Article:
Public Water Supplies Precautions


If there is a bloom or a suspected bloom in the vicinity of a public water supply surface water intake, operators need to begin to take a few precautions to ensure proper treatment.


A PWS can observe source waters for possible bloom occurrence by visual inspection (see Identification), evaluating system effects, and recognizing bloom indicators (see Causes).


If a PWS finds that it is vulnerable to cyanotoxins, it may want to consider evaluating whether it has effective measures in place to respond to cyanotoxins in drinking water that are compatible with meeting other treatment goals. For example, the PWS may want to examine its raw water supply and treatment process to determine the likelihood of toxin release from intact cells either in the reservoir or at the raw water intake and the level of protection provided by the existing treatment. Examples of treatment evaluation questions that could be asked include:

  • Can the existing system relocate the intake to a greater depth and draw from multiple intake depths at one intake tower?
  • Is the existing treatment a conventional coagulation, clarification and filtration process that is likely to be effective for intact cell removal?
  • Can the existing system handle more frequent backwashing and more sludge in the event of a cyanobacterial bloom?
  • Are there any conditions such as pre-oxidation that could lead to cell lysis?
  • Is chlorination being operated adequately to oxidize cyanotoxins?
  • Can powdered activated carbon (PAC) be added at adequate doses?
  • Are there any advanced water treatment facilities with ozonation and (or) granular activated carbon (GAC) that can be used to effectively remove dissolved toxins?

System Effects

A bloom may impact water quality and treatment plant operations. The changes commonly associated with a cyanobacterial bloom are listed below. If a PWS determines that a bloom may be occurring through a weight of evidence evaluation of system effects, the PWS may want to proceed with raw water monitoring (Step 3), even if the plant intake does not show visual signs of a bloom being present.

  • Increased taste and odor. Some cyanobacteria can produce MIB and geosmin, which can cause taste and odor issues within the treatment plant and distribution system during cyanobacterial blooms. Other taste and odor impacts may not be associated with cyanobacteria (for example a fishy odor is typically associated with a diatom bloom, which would not produce cyanotoxins).
  • Increased pH. As cyanobacteria draw carbon dioxide out of the water during photosynthesis, pH tends to rise. Therefore, pH increases are more often observed when 12 cyanobacterial growth is expanding in water. Diurnal pH swings may also occur. As cyanobacteria draw carbon dioxide out of the water during photosynthesis, pH may increase throughout the day. Increases in pH could also be caused by green algae blooms, but routine phytoplankton monitoring would help distinguish between the two.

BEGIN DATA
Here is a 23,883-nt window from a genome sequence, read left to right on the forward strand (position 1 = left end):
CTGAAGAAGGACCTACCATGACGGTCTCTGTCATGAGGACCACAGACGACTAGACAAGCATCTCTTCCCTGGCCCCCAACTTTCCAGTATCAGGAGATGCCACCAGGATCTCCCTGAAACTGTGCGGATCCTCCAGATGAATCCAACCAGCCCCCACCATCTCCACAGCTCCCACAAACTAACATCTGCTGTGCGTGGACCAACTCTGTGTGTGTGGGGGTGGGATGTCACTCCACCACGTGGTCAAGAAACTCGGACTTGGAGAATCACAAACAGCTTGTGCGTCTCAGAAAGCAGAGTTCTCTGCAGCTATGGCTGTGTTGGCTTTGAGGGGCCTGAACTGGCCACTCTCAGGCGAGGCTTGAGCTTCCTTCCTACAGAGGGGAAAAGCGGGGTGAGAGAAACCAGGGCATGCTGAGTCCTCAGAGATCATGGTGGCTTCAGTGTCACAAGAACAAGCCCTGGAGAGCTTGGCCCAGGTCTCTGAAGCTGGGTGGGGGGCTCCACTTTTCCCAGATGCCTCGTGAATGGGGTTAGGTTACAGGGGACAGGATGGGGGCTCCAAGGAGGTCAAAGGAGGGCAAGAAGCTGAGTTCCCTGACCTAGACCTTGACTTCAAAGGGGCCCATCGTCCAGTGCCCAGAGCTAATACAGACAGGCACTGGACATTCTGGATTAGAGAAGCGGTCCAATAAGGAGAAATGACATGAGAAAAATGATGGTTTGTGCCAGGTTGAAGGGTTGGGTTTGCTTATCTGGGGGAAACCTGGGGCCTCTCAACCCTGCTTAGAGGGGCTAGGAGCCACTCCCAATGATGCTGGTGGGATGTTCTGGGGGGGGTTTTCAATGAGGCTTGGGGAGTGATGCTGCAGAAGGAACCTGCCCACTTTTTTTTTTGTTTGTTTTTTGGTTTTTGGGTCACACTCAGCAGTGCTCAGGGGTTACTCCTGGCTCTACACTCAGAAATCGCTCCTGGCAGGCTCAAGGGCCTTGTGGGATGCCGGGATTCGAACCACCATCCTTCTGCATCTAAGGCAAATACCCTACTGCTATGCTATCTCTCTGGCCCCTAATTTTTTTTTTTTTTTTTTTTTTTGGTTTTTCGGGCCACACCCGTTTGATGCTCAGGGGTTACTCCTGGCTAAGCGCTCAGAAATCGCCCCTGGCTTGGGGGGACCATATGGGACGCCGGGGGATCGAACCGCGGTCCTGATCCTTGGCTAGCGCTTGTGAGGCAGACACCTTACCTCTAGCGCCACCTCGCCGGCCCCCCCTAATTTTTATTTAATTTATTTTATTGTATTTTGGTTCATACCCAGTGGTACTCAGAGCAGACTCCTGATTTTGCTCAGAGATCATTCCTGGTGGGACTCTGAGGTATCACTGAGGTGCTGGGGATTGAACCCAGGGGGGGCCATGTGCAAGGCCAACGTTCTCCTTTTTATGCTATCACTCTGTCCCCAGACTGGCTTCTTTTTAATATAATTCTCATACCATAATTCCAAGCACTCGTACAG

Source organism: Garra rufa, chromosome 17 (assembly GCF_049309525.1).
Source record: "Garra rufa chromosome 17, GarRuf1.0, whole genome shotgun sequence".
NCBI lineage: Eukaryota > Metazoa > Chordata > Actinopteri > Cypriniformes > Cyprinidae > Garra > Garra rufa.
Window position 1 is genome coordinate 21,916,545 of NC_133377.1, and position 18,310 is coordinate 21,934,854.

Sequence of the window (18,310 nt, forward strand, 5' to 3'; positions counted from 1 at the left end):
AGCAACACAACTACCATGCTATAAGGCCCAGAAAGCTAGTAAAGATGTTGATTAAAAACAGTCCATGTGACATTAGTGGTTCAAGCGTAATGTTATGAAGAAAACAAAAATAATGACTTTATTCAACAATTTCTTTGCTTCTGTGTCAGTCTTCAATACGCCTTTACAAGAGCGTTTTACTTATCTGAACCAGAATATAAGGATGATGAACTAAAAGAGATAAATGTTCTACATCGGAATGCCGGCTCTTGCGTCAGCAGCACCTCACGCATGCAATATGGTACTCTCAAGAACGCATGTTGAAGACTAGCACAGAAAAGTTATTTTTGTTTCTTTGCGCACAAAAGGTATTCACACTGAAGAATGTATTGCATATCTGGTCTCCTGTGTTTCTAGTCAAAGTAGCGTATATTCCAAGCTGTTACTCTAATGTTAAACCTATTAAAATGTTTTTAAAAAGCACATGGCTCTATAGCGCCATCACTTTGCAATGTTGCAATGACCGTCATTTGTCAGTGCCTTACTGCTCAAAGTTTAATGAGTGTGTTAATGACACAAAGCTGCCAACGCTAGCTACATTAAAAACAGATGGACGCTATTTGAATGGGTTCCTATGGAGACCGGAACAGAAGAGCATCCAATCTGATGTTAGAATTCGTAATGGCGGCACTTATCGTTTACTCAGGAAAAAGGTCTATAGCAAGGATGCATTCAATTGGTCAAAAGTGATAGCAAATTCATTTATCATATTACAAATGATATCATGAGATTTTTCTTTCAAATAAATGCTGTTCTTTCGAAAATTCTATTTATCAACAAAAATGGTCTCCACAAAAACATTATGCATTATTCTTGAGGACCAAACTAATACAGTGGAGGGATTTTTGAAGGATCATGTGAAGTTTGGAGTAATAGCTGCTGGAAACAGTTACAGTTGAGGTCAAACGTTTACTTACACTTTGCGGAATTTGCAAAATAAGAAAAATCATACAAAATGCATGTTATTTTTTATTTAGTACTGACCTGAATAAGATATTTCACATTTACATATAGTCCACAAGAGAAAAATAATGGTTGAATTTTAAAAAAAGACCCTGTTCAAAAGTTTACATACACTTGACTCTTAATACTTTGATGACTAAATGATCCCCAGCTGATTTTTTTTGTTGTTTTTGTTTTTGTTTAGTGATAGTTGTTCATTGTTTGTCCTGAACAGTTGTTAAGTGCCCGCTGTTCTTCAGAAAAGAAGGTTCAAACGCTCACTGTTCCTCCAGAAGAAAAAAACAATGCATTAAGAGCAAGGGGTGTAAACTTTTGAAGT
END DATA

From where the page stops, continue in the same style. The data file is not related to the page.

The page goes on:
• Increased turbidity. Treatment plants may experience higher turbidity, in some cases, in filter influent and effluent due to cyanobacterial growth and cell production.
  • Decreased filter run times. Treatment plants may experience shortened filter run times during cyanobacterial blooms to varying degrees depending on the species. For example, although not entirely the result of cyanobacteria, one water treatment plant reported that the average filter run time was every 24 to 48 hours in the summer – notably less than the 72 hours or more in the winter.
  • Need for increased coagulant dose. A higher coagulant dose is often needed, potentially due to increased turbidity and total organic matter in water during a cyanobacterial bloom or the tendency for some cyanobacteria to float and inhibit settling. One treatment plant reported an approximately 50 percent increase in its average alum dose in the summer.
  • Increased chlorine demand or decreased chlorine residual. The increased organic matter loading during a cyanobacterial bloom, if not adequately removed, could result in a higher chlorine demand. Treatment plants reported that the chlorine residual was decreased during algal growth events.

For further operation questions or procedures, please contact your district engineer.


This is an excerpt from the EPA Recommendations for Public Water Systems to Manage Cyanotoxins in Drinking Water, June 2015. For further detail, view their management plan here: EPA Cyanotoxin Management in Drinking Water